The Mines

Even if it is still possible to find traces on Mount Alino, talking about minesin Parre means first and foremost referring to zinc deposits on Mount Trevasco, which attracted the attention of Italian and foreign entrepreneurs at the end of the 19th century Mount Trevasco is part of a mining district already known in the Middle Ages and perhaps since Roman times; indeed, handcrafted tunnels and ancient constructions are still visible there. The last decades of the 19th century and the first half of the 20th century saw the most intense activity; however, aftermultiple recovery attempts, production was definitively interrupted in 1981. Alongthe 5 flanks of the mount, different gallery entrances together with dumps for unusable material are still visible: the levels are known as Val Galena, Alfa, Torino, Sèrèt, Zan, Benedecc’, and Santa Barbara. Together with the facilities at the bottom of the Dossana Valley - in Piazza Rossa - and the bridge connecting Parre’s slope with that of Premolo, the above-mentioned sites are at the center of several projects - partly already carried out and partly still to be implemented - dedicated to the safety and enhancement of this historical heritage.

Ol Costöm

It is difficult to precisely identify the origin of Parre’s folk costume , already in use at the end of the 17th century. Its original devotional meaning seems to be confirmed. In 1864, the historian Antonio Tiraboschi from Bergamo defined Parre’s clothing with these words: “The clothing is made of canvas, mixed wool, ribbons, and lace; these are all common things but worn by an inhabitant of Parre carry a meaning that they would not have otherwise.” Nowadays, the folk costume tradition is kept alive by the cultural association Costöm de Par and the folk group Lampiusa that since 1968 has been performing traditional dances in Italy and abroad as well as organizing folk gigs and festivals including the famous “Sagra del Capù” (Capù Festival) in the first week of August.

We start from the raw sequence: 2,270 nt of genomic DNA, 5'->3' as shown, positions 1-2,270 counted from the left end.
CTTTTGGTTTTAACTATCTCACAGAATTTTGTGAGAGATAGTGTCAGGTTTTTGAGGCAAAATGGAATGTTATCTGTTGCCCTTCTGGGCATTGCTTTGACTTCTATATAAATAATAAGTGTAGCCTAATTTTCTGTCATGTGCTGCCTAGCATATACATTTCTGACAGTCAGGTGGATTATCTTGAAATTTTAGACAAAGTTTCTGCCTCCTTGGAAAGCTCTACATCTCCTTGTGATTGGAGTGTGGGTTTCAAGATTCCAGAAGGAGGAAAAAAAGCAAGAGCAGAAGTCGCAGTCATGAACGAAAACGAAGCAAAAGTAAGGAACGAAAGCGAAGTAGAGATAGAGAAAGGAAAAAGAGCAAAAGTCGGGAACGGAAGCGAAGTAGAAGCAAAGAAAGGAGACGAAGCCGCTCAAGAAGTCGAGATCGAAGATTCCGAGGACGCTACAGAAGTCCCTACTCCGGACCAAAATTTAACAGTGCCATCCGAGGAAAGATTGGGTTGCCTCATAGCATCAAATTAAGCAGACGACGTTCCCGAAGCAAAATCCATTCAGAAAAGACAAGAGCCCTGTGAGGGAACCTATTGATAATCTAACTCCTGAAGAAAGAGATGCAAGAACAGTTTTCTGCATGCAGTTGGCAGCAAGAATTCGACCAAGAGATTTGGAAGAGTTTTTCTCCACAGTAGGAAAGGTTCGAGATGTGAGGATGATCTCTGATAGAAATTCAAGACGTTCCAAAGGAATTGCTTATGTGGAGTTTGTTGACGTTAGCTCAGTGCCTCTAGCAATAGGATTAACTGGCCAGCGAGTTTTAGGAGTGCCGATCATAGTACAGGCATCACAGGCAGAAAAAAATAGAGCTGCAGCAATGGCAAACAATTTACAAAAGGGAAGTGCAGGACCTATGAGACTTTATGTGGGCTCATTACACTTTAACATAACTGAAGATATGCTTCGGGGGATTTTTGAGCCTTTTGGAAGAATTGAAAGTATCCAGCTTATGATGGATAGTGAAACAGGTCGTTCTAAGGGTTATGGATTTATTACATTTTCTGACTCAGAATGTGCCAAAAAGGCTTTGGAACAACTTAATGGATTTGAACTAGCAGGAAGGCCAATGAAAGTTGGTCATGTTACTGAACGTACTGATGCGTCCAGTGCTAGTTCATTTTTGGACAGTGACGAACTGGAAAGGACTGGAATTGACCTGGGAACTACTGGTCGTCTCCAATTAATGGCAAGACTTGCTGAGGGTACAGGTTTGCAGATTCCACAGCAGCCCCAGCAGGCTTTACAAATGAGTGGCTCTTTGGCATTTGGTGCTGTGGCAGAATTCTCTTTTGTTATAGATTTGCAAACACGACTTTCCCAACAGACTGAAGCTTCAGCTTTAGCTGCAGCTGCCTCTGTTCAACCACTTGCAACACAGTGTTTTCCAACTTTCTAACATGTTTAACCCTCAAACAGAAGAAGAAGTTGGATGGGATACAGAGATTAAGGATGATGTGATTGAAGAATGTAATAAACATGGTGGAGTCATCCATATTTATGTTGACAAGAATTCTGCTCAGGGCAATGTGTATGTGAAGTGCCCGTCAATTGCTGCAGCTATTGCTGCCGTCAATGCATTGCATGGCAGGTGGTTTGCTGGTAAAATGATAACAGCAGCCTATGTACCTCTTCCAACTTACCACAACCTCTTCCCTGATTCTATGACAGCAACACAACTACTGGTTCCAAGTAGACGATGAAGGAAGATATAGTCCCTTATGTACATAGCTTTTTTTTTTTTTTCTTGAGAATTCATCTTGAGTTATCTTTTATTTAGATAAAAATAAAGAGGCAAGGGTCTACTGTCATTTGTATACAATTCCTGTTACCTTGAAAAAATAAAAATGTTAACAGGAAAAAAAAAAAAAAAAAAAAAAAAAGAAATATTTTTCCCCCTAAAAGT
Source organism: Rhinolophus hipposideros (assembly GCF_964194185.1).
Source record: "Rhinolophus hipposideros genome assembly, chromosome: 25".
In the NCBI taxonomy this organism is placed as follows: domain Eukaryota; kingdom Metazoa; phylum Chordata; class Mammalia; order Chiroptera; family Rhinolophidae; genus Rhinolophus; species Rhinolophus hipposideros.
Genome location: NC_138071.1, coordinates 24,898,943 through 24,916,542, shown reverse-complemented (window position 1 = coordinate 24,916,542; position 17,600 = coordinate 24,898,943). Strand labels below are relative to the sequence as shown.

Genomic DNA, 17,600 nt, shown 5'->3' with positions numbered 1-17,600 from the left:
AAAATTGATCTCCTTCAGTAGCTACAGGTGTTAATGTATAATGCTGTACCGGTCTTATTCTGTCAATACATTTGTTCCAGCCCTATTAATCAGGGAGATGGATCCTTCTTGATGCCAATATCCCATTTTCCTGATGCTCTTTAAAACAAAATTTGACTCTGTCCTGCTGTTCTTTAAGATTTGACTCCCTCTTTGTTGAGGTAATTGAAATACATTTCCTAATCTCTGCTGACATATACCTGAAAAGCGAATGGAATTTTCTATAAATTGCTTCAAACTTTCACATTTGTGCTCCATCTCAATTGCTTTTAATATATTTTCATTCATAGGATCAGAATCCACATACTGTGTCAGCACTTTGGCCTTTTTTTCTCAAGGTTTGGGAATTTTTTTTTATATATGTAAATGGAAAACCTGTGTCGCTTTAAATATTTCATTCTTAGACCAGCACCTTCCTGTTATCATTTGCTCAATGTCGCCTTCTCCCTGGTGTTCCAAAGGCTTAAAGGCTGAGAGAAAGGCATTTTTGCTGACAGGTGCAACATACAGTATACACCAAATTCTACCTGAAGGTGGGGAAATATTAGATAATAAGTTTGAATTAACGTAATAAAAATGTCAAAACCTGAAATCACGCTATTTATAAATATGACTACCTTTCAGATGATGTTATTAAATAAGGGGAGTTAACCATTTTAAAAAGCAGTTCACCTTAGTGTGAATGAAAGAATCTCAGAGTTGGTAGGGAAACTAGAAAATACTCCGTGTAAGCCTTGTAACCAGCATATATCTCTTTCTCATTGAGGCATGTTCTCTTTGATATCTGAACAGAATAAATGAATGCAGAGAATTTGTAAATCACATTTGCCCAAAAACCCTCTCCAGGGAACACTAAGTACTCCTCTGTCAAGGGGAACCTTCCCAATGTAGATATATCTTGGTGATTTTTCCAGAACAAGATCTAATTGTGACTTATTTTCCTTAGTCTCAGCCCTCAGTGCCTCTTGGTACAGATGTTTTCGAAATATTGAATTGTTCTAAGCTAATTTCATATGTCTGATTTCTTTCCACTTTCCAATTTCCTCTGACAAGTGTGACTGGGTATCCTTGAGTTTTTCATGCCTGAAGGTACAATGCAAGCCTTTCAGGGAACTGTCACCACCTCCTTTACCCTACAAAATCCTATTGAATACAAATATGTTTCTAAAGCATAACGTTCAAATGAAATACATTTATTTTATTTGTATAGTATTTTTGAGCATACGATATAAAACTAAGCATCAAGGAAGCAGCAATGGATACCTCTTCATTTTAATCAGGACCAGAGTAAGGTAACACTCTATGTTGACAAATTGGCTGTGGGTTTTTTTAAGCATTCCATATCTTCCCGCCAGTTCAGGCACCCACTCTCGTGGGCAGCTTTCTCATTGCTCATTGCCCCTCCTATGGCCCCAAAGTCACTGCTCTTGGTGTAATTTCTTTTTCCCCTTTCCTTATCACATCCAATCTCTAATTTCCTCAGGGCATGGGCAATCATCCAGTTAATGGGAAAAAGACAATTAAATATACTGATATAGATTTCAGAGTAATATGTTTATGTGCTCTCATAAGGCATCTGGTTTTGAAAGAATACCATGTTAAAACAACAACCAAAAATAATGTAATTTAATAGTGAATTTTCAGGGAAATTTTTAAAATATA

Ol Gaì

Gaì is a dialectspoken by shepherds from Bergamo and Brescia and mainly used in the Seriana and Camonica valleys.It is a peculiar language, similar to a code and now almost disappeared, which was common among all those moving frequently, as it was the case of those shepherds practicing transhumance. Gaì differs from Bergamo’s common dialect for its slowness, voice tone, the continuous use of allusions, periphrasis , and double meanings which, by compensating for its lexical poverty , makes it incomprehensible to those who do not know it. A cryptic language where facial expressions integrate and explain speakers’ pauses and silences: Gaì is not spoken, it is performed. The historian Antonio Tiraboschi defined Gaì as “a conventional language thatParre’s shepherds use when they do notwantto be understood;Gaìis even characterized by German expressions like Sdèghen , Jo , and Sméssen . Currently, Gaì has almost completely disappeared, but many words are still preserved in the normal “Parlata Parresca” (Parre’s parlance).

Parre’s shepherds

Who has never heard of it before? In Parre the vocation to sheep farming dates back to at least the 16th century and, according to some documents, at the beginning of the 18th century there were as many as 30,000 sheep owned by Parre’s shepherds. Every year, all the herds made a remarkable journey, the so-called “transhumance” , to Swiss pastures through the famous  "Sènter di Castrù". (Castrù trail). “Funtanì di gran mercàcc” ( lit. Fountain of big markets ) was the traditional departure point located in the Dossana Valley, basically a narrow gorge where sheep had to pass one by one.

Casa Della Pierina (Pierina's house)

Casa della Pierina: a house where time seems to have stopped at the beginning of the 20th century. Its owner, known in town as “La Pierina”, has always lived there with her father (a carpenter) until 2010 when she died at the age of 90. Her belongings show the typical lifestyle of the beginning of the last century, when people lived without gas and light, with an external latrine instead of modern sanitary facilities, and sleeping on a straw mattress of dry leaves. All the objects and utensils used daily by Ms. Pierina are still in the same place; among them,fashion notes and magazines, drawings, lace and ribbons used for tailoring, school notebooks, the books she loved to read together with opera librettos, all demonstrating her wide-ranging interests. This is how Ms. Pierina Bossetti lived until the new century began. Not only letters and notes are still on her desk recalling yesteryears, but also clothes, embroidered bedspreads, crockery of the 1920s, and rural tools of everyday life.This is a real house-museum where visitors can feel the atmosphere of the last century.

The house can be visited only during special events: at the end of June on the occasion of “Sapori e Tradizioni” (Flavours and Traditions Festival) and in mid-August for the “Sagra degli Scarpinòcc” (Scarpinòcc Festival); or by appointment, call +39 3317740890

Via Quintavalle 8c - 24020, Parre (BG) Italia.    info@prolocoparre.com  +39 331 7740890